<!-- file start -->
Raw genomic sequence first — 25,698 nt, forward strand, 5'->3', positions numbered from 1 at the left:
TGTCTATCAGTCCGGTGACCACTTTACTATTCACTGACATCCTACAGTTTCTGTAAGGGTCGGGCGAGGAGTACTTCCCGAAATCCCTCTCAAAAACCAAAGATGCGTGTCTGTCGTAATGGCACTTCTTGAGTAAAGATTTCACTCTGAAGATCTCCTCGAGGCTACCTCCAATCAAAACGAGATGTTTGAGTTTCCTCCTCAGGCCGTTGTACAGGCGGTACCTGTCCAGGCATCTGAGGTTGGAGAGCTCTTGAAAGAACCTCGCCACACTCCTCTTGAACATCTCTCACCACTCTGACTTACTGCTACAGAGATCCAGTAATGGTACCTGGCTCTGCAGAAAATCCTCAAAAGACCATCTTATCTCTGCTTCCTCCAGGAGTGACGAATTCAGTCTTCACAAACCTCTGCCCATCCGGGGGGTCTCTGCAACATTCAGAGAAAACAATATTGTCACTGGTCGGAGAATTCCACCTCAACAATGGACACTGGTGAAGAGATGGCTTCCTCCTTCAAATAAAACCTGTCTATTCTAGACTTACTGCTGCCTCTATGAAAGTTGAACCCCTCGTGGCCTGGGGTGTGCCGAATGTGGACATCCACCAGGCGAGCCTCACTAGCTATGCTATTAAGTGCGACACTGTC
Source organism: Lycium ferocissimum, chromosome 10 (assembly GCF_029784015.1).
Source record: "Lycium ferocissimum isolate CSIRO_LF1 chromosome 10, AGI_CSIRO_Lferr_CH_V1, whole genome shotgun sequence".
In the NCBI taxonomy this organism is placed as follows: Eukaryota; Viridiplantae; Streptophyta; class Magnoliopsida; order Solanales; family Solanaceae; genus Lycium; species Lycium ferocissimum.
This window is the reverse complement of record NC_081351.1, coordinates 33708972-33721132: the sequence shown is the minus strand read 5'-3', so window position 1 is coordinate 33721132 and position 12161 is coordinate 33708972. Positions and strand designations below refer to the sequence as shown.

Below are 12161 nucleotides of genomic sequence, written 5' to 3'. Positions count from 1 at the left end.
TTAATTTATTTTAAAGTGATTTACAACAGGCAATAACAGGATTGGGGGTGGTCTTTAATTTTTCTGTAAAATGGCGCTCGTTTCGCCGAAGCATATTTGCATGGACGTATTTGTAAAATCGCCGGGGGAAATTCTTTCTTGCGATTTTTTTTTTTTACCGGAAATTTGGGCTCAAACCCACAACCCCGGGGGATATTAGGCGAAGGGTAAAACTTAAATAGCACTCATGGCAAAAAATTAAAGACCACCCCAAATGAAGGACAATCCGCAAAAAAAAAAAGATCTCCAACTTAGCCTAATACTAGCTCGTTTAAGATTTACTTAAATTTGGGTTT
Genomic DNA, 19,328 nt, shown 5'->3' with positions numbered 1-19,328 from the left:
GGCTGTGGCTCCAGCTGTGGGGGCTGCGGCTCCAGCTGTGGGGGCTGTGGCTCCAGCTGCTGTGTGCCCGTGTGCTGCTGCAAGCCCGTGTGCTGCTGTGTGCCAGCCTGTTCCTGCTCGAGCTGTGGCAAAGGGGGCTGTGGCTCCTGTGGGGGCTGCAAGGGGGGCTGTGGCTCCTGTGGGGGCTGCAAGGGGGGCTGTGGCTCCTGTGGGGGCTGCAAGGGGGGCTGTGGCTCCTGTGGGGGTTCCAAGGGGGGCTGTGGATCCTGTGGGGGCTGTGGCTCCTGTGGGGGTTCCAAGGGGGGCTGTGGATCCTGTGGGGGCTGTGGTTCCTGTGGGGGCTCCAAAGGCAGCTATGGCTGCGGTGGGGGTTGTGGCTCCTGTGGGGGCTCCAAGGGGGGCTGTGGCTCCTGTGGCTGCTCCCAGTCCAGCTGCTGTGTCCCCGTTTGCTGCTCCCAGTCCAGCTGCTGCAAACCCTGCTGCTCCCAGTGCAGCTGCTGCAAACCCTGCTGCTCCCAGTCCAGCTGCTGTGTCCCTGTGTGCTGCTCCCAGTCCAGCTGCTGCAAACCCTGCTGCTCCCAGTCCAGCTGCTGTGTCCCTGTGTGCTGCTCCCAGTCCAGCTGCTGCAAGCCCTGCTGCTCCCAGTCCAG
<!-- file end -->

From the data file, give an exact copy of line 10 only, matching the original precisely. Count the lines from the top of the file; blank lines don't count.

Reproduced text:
GGCTGTGGCTCCAGCTGTGGGGGCTGCGGCTCCAGCTGTGGGGGCTGTGGCTCCAGCTGCTGTGTGCCCGTGTGCTGCTGCAAGCCCGTGTGCTGCTGTGTGCCAGCCTGTTCCTGCTCGAGCTGTGGCAAAGGGGGCTGTGGCTCCTGTGGGGGCTGCAAGGGGGGCTGTGGCTCCTGTGGGGGCTGCAAGGGGGGCTGTGGCTCCTGTGGGGGCTGCAAGGGGGGCTGTGGCTCCTGTGGGGGTTCCAAGGGGGGCTGTGGATCCTGTGGGGGCTGTGGCTCCTGTGGGGGTTCCAAGGGGGGCTGTGGATCCTGTGGGGGCTGTGGTTCCTGTGGGGGCTCCAAAGGCAGCTATGGCTGCGGTGGGGGTTGTGGCTCCTGTGGGGGCTCCAAGGGGGGCTGTGGCTCCTGTGGCTGCTCCCAGTCCAGCTGCTGTGTCCCCGTTTGCTGCTCCCAGTCCAGCTGCTGCAAACCCTGCTGCTCCCAGTGCAGCTGCTGCAAACCCTGCTGCTCCCAGTCCAGCTGCTGTGTCCCTGTGTGCTGCTCCCAGTCCAGCTGCTGCAAACCCTGCTGCTCCCAGTCCAGCTGCTGTGTCCCTGTGTGCTGCTCCCAGTCCAGCTGCTGCAAGCCCTGCTGCTCCCAGTCCAG